The University’s Botanical Garden was founded in 1804 and is the oldest botanical garden in Ukraine. It is a state preserve with a unique collection of plants representing various botanical and geographic zones of the world.
The University’s Natural History Museum was founded in 1807 and is one of the oldest university museums in the world. Every year it opens its doors to 22,000 visitors. The total area of the Museum exhibition facilities is 2,000 square meters, and its 23 halls feature about 250,000 exhibits organized into the following sections: the Origin of Man, Darwinism, Zoology, and Geology. The University also has the Museum of Archaeology and Ethnography of Slobidska Ukraine with about 150,000 exhibits.
The University’s Central Scientific Library was founded on January 30, 1805. In 1987, the decree of the Ministry of Culture of Ukraine established it as an institution of special social importance. It numbers 3,500,000 units, including 50,000 unique editions (17 incunabula, over 1,000 manuscripts, 300 palaeotypes, and books by classical writers and scholars published in their lifetime).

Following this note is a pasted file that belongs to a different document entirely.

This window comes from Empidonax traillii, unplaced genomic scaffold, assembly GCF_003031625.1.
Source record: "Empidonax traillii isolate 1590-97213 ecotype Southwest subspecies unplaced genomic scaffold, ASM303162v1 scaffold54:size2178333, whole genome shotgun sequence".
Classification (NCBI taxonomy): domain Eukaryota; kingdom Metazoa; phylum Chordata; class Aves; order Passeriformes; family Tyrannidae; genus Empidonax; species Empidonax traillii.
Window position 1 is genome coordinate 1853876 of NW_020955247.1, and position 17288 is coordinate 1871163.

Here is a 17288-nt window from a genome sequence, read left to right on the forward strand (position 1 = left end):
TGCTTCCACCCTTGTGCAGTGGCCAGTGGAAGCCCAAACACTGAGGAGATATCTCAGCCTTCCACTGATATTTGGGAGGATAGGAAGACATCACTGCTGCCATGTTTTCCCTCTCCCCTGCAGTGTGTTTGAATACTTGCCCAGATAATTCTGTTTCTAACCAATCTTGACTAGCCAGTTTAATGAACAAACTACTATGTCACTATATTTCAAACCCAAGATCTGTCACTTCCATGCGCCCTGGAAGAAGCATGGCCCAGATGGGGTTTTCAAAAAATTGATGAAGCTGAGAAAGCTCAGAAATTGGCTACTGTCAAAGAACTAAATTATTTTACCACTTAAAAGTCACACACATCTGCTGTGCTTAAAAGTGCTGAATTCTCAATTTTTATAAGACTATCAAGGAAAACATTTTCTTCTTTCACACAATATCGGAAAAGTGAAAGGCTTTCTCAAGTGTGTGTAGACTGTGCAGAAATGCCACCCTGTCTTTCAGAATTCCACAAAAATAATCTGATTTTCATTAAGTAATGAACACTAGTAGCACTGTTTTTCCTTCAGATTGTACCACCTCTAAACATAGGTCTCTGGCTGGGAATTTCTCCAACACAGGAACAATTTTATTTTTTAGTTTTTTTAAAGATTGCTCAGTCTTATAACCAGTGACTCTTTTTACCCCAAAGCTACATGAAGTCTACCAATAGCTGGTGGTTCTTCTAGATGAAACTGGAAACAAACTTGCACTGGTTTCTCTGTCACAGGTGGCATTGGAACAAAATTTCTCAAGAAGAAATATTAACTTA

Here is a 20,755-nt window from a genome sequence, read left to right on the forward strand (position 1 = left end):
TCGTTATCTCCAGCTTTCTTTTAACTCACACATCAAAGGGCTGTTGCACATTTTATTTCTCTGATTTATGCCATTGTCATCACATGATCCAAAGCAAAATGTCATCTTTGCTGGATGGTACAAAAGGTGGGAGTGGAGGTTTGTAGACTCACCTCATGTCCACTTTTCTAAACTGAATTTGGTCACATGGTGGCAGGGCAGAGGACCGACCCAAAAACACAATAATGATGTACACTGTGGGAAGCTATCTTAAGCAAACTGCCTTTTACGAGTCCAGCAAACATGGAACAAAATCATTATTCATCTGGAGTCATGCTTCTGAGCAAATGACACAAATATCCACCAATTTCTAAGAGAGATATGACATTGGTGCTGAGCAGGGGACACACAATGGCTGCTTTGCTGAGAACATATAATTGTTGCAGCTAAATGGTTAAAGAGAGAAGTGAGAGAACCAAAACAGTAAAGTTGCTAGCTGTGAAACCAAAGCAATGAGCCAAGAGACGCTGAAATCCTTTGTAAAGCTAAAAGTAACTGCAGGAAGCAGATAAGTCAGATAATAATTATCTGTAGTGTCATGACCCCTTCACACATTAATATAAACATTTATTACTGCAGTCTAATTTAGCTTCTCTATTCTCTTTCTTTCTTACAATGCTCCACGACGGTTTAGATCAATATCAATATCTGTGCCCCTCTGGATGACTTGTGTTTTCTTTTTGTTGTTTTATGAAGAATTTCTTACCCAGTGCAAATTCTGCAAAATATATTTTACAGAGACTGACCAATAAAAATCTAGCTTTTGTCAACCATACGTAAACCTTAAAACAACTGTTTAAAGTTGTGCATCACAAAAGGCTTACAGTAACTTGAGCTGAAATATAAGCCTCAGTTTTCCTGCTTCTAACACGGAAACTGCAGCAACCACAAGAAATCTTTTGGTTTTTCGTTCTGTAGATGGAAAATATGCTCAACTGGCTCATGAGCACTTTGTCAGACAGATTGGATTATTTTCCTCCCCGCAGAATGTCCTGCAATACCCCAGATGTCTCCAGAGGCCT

In October 1999, according to the decree of the President of Ukraine, Kharkiv State University gained the status of a national university and was named in honor of its founder, V.N. Karazin.
In 2003, following the decree of the President of Ukraine, V.N. Karazin Kharkiv National University obtained the highest status of a self-governing (autonomous) state university. V.N. Karazin Kharkiv National University is involved in extensive international cooperation and is an active member of the international community of the leading European and world universities. It cooperates with 61 partners in 25 countries of the world.